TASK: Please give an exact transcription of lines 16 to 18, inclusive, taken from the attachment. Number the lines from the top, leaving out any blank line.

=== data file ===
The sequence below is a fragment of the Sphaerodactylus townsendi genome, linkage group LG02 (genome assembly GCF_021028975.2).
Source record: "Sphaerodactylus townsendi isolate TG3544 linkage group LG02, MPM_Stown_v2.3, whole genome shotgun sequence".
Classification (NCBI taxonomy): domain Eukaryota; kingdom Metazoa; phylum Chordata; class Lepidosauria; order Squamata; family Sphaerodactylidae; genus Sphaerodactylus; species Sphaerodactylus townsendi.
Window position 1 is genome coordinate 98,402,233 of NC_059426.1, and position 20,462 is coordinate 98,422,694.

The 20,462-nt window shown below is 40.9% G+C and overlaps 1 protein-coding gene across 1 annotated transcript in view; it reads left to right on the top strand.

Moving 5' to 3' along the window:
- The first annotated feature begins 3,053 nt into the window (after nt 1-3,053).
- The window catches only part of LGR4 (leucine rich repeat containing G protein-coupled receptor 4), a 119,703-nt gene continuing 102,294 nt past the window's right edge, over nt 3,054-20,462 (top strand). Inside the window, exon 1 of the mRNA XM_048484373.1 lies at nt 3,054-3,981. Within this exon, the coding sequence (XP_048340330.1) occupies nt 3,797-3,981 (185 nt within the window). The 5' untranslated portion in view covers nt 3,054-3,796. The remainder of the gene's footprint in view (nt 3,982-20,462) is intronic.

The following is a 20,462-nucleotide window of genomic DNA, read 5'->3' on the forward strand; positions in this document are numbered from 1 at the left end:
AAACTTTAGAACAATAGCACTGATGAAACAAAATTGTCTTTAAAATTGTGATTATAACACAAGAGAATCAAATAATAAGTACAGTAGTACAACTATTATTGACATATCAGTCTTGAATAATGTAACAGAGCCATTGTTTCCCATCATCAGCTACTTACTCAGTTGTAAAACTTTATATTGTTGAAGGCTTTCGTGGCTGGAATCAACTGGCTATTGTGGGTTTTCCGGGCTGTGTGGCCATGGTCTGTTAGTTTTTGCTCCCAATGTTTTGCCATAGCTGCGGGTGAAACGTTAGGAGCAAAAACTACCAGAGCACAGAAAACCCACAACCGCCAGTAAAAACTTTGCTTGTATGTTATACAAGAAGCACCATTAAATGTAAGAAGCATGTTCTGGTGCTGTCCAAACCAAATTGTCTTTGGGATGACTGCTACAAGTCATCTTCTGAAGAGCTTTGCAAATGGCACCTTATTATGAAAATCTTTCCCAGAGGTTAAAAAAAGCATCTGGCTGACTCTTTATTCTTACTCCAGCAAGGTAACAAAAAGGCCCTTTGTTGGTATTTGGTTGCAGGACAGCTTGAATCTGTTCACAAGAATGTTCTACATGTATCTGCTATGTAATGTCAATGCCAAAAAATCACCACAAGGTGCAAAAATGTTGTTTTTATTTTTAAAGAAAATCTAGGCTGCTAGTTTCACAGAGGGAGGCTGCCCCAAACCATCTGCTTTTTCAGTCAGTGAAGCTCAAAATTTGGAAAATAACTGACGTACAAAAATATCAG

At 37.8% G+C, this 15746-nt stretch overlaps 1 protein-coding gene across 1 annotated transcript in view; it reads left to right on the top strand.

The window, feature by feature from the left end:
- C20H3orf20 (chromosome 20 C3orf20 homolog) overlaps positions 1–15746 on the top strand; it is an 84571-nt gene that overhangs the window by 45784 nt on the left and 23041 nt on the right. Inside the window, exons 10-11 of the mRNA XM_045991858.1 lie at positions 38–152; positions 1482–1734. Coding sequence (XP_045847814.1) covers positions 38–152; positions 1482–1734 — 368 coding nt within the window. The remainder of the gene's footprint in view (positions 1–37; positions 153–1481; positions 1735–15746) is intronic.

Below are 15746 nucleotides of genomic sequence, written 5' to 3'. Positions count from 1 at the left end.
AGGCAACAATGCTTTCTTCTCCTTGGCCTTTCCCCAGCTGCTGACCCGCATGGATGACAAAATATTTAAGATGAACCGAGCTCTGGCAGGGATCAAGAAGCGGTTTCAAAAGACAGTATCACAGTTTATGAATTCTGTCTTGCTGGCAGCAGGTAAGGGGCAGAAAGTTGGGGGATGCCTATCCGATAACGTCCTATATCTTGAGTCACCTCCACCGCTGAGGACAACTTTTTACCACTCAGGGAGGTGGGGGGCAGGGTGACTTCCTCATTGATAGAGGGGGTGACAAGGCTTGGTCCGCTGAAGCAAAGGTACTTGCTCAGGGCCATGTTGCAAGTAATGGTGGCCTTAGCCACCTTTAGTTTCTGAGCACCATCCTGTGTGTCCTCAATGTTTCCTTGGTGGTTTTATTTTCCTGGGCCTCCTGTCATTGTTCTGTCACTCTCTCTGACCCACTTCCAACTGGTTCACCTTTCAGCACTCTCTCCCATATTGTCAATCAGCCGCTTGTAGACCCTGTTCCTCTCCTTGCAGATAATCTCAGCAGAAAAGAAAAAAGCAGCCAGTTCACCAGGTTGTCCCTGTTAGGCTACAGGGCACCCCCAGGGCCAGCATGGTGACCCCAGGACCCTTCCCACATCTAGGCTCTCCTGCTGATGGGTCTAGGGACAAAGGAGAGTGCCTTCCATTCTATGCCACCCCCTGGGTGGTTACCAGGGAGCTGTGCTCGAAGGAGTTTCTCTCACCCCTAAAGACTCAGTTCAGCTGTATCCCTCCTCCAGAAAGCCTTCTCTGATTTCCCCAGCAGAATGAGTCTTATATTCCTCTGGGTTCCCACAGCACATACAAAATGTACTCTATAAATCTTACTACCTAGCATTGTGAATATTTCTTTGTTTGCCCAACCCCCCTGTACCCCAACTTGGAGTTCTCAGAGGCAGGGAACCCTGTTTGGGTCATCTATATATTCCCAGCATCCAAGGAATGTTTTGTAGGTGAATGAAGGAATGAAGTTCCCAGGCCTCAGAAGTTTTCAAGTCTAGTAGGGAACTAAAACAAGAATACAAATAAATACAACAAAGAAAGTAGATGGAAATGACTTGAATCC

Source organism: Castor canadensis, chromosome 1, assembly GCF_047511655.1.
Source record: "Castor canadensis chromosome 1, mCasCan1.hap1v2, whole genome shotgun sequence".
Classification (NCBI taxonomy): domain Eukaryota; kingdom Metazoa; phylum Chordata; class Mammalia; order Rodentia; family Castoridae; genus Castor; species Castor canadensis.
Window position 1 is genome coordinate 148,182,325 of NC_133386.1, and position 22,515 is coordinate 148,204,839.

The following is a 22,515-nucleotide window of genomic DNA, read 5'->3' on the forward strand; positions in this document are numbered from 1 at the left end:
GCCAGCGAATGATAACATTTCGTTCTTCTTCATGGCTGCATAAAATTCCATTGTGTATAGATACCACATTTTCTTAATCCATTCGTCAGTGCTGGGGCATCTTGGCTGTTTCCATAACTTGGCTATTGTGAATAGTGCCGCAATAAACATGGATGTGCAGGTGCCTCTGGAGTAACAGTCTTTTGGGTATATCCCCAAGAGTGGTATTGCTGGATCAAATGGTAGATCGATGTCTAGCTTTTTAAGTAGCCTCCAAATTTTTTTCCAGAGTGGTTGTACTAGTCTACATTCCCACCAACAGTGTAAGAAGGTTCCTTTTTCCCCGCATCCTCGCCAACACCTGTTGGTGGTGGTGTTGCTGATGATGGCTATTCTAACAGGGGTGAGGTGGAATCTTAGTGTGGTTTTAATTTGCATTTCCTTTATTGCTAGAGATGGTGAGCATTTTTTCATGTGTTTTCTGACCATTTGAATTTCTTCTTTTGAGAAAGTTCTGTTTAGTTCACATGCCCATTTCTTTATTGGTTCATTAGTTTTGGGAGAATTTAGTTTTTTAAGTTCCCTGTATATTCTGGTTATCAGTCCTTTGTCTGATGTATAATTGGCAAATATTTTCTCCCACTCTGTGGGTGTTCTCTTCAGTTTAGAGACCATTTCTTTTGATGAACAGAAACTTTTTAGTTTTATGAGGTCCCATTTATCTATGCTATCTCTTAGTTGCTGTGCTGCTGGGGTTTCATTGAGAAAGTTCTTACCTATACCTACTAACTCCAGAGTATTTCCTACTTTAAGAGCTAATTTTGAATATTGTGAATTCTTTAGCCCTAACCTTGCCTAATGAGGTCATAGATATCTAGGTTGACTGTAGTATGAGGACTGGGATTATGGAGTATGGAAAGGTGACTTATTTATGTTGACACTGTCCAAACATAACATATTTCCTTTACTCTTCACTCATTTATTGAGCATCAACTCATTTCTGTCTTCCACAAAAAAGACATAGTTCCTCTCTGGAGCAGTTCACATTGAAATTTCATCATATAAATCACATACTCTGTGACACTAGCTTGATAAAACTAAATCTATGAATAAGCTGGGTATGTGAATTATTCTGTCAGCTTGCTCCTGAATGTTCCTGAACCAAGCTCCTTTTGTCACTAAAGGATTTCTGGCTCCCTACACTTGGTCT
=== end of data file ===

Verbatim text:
Source organism: Castor canadensis, chromosome 1, assembly GCF_047511655.1.
Source record: "Castor canadensis chromosome 1, mCasCan1.hap1v2, whole genome shotgun sequence".
Classification (NCBI taxonomy): domain Eukaryota; kingdom Metazoa; phylum Chordata; class Mammalia; order Rodentia; family Castoridae; genus Castor; species Castor canadensis.